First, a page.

- Isolate the infected plants to prevent further spreading and spray with water daily to dislodge the mealybugs.
- Dip cotton balls in alcohol and remove all visible mealybugs.
- Prune any infected stems and leaves if infestation is small.
- Neem oil, a form of natural vegetable oil, is said to kill mealybugs by suffocation.
- Ladybirds love mealybugs so introduce companion plants if you can near any infected outdoor plants.
Snails and slugs
Snails and slugs are one of the most common garden pests. They are often seen after rainfall and thrive in damp, shady spots. Most active at night, especially in spring and autumn, they feed on a variety of succulent plants, seedlings and decaying plant debris.
- Encouraging wildlife into your garden is a natural way of tackling slugs and snails. Birds and hedgehogs love these little slimy treats, so why not install a bird or hedgehog house outdoors.
- Coffee grounds spread round plants you want to protect deter slugs and snails.
- Tie cotton wool around plant stems.
- Use egg shells as a barrier around plants.
- Slugs love beer, so sink a yoghurt pot full of beer into the soil.
- Slugs can’t cross copper, so copper tape acts as a barrier around vulnerable plants.
- Companion planting – plant garlic, chamomile and chives to repel slugs and snails.
- Nematodes – these are microscopic worms, which feed and multiply inside the slug, eventually killing its host.
Thrips are small insects with brown bodies and narrow wings edged with long fine hairs. They feed on the plant sap through their piercing and sucking mouth, leaving foliage with a silver, mottled look. There are over 150 species in the UK, but common ones in this country include onion thrips, gladioli thrips, rose thrips and privet thrips.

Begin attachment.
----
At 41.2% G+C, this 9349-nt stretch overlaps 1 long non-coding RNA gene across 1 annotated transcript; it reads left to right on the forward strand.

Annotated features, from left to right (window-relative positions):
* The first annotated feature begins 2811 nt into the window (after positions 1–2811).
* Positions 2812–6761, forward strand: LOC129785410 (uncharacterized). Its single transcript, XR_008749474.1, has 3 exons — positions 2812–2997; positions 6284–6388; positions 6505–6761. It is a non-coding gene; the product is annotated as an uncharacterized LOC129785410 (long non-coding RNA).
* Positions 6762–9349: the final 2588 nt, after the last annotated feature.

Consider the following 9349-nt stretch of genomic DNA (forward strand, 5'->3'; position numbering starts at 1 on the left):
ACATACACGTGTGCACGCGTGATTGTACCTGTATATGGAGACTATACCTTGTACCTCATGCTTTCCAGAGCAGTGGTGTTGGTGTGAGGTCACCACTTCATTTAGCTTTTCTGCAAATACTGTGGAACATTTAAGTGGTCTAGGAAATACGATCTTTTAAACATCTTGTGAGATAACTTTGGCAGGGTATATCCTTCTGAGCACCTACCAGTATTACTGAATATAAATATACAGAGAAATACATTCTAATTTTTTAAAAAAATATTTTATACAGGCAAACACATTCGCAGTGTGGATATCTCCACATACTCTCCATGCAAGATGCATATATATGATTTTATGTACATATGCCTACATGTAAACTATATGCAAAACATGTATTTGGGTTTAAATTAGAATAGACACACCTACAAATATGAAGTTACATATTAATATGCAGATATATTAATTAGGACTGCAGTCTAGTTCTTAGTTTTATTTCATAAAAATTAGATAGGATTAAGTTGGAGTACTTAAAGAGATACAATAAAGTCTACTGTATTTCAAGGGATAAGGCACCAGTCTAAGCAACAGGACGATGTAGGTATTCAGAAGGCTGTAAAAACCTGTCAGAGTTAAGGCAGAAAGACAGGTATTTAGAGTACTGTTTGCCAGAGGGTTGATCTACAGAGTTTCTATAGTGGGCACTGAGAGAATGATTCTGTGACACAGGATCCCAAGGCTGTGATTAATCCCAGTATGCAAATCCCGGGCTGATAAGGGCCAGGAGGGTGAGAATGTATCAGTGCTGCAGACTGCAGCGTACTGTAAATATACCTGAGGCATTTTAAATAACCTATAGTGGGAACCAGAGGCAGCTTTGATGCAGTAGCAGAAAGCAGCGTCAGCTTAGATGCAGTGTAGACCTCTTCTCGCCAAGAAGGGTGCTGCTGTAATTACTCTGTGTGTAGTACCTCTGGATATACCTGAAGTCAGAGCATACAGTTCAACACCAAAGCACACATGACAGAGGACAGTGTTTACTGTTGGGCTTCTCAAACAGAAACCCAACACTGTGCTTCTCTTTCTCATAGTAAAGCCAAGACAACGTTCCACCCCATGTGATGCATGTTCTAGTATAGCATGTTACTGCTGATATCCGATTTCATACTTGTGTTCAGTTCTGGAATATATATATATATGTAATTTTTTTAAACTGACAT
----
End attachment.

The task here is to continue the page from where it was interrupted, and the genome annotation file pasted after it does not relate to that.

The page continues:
- Vacuum your plant! Thrips are tiny and light should get sucked away.
- Place tin foil around the seedlings you’d like to protect. This will blind the thrips and keep them away.
- Thrips hate water so hosing your plant is another way to get rid of them.
- Companion planting – try planting garlic, catnip, chrysanthemum and basil to repel thrips.
- If there is a large colony, it is best to cut the infected buds and blooms off.
One of the most troublesome of all garden pests is the vine weevil. During the spring and summer beetles attack and damage plant foliage, leaving distinctive bite marks, whilst their larvae attack and eat the plant’s roots. Vine weevil attack a vast array of outdoor plants including acer, camellia, fuchsia, heuchera, hosta, primrose and rhododendron.
- Regularly check the plants by hand and pick off the beetles and dispose, preferably at night when they feed.
- Larvae can be found around the root ball so remove if you see these in the soil, dispose of the compost and clean out the container.
- Encourage wildlife into your garden such as hedgehogs, frogs and birds who are predators of vine weevil.
- Companion plant with lavender, mint geraniums and spiky leaved plants to deter the pests.
- Stand container plants sat in saucers full of water, as the adult beetles can’t swim.
- Surround the pots with a barrier glue to prevent them climbing.
Before you purchase new plants, we recommend you check them over to make sure that they do not have any possible infestations on them. After purchase, quarantine them in another area of the garden for a week before planting.
Are you a budding gardener wanting to grow your skills?